Colombia has made significant strides in the shift to electronic payments, but further progress in addressing the informal cash economy, increasing merchant acceptance and consumer adoption is needed to further advance the shift to digital payments in the country, according to a new report released by the United Nations based Better than Cash Alliance.
The market research report found that a full 69% of the value of money changing hands in Colombia each month is paid electronically, solidly placing Colombia into the “cash-lite” economy. Still, this only represents only 9.7% of the 828 million payments made monthly in 2012, indicating that while the large value payments are made digitally, the majority of small and medium value payments by Colombians are still made in cash.
“We have already transitioned the majority of government payment streams from cash to electronic and we are committed to transitioning the remainder where possible,” said Andrés Escobar, Colombian Vice minister of Finance. “Because we recognize the benefits of digital payments to individuals, businesses, and the economy as a whole, we are continuing to define enabling regulation and otherwise support broader use of electronic payments in the economy. Becoming a country member of the Better Than Cash Alliance connects us with other countries around the world that recognize the benefits of electronic payments for greater efficiency and transparency and as a means to promote greater financial inclusion.”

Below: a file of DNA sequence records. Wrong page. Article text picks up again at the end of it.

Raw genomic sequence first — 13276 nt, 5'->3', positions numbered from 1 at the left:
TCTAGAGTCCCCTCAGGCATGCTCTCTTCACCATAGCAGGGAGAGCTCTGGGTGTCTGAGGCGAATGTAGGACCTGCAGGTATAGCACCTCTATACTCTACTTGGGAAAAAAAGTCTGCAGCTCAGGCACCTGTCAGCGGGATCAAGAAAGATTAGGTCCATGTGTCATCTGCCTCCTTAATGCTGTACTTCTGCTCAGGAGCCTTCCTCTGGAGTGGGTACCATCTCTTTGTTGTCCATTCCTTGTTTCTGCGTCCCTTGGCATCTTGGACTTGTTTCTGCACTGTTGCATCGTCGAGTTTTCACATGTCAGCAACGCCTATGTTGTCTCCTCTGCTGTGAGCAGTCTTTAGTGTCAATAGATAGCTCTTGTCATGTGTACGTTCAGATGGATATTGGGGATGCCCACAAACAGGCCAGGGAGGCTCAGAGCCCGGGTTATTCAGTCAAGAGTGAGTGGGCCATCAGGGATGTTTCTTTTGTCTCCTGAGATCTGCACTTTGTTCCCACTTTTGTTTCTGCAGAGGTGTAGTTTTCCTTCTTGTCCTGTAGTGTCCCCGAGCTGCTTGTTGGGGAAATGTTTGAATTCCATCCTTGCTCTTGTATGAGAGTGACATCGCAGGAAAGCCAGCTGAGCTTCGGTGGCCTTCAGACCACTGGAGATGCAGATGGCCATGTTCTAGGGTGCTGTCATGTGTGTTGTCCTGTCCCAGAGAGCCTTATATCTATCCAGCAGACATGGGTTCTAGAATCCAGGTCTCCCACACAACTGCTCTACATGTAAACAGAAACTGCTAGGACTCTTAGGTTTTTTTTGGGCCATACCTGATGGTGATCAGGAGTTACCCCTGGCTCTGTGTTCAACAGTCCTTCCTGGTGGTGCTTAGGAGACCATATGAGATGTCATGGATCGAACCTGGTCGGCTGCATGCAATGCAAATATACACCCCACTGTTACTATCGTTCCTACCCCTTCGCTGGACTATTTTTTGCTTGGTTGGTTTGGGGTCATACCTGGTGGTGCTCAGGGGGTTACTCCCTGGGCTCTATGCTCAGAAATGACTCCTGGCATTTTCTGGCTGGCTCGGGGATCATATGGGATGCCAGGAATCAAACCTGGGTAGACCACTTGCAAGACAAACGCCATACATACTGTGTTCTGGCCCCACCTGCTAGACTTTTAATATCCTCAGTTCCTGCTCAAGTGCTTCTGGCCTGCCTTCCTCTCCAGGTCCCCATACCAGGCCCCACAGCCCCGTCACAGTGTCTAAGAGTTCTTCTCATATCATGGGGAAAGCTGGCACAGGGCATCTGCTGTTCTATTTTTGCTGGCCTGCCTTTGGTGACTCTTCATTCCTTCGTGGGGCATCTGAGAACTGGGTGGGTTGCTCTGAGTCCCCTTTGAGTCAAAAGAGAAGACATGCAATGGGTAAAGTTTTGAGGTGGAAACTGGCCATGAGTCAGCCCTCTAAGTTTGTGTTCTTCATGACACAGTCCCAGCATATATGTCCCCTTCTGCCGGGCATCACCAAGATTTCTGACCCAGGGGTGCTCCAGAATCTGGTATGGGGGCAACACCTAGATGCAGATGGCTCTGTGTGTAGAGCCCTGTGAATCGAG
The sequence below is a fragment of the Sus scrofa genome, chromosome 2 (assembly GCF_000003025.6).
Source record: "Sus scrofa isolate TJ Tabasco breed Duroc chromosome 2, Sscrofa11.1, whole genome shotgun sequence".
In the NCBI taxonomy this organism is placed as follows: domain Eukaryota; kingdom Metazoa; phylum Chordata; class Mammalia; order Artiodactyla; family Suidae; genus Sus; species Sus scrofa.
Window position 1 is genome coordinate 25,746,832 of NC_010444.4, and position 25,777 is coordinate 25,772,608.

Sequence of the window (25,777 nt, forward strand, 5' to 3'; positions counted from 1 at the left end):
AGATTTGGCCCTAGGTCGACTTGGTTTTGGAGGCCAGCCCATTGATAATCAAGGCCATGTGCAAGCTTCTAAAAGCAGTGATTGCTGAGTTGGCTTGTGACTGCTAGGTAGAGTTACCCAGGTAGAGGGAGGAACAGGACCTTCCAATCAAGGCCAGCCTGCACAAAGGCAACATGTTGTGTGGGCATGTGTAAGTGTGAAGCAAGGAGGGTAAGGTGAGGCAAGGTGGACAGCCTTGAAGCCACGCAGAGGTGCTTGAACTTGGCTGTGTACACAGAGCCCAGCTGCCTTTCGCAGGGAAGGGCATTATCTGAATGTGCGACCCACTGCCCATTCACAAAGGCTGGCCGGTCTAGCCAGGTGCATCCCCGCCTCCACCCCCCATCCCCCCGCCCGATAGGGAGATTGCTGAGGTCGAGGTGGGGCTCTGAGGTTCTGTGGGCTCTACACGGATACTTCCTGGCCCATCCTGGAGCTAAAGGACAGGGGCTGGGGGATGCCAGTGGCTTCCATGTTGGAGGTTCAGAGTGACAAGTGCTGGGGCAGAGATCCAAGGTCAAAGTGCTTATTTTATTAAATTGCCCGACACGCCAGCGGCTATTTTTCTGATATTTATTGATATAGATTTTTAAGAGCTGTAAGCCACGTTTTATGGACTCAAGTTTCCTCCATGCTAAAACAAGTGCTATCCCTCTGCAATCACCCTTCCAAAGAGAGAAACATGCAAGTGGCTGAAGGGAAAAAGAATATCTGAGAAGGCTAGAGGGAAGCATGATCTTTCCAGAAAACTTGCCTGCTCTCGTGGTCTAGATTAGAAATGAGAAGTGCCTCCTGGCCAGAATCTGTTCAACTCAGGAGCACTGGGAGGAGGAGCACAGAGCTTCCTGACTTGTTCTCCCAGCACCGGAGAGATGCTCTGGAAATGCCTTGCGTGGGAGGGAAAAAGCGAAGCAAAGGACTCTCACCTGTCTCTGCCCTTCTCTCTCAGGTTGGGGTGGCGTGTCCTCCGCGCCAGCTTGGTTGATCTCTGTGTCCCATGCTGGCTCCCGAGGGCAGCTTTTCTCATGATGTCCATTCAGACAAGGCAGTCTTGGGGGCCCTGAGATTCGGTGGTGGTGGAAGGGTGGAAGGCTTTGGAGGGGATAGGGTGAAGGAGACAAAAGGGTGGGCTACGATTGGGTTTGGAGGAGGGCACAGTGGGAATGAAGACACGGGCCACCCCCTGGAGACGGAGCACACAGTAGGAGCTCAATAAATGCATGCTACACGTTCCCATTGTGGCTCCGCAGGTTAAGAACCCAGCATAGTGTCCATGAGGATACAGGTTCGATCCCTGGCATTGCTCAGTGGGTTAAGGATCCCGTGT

Government leadership has been a major factor in the progress made to date. Government payments—whether from national to departmental and municipal level governments, salaries, social transfers to individuals, and payments to suppliers—are largely electronic (94% by value, 76% by volume). Bulk payments in the private sector are also shifting (47% by value, 29% by volume), but there are opportunities to accelerate, such as through encouraging businesses to shift salary payments to digital as well as supplier payments. There is considerable headroom for shifting bill and tax payments, which at present are made electronically 62% by value but only 21% by volume, according to the report1.
The shift which has the farthest to advance is on consumer purchases. The report finds that this is due to high transactional costs for merchants to enroll in payment card programs, a limited value proposition for banks to expand networks and payment instruments, low levels of access by consumers to bank cards, and the inability of merchants to retain and account for the value added tax.
Almost 70% of Transactions by Value in Colombia are Electronic, But Only 9.7% By Volume
“Colombia has made tremendous progress in shifting from cash to electronic payments, in bulk payments as well as in its social welfare programs that are connecting many people to bank accounts for the first time. What is particularly exciting is the commitment that the government has made to further that shift by working together with others, including businesses and payment providers to address key barriers to the shift. The experiences here in Colombia can provide valuable lessons elsewhere in the region and even globally,” said Beth Porter, Policy Advisor, Financial Inclusion, UNCDF, and Advisor of the Better Than Cash Alliance.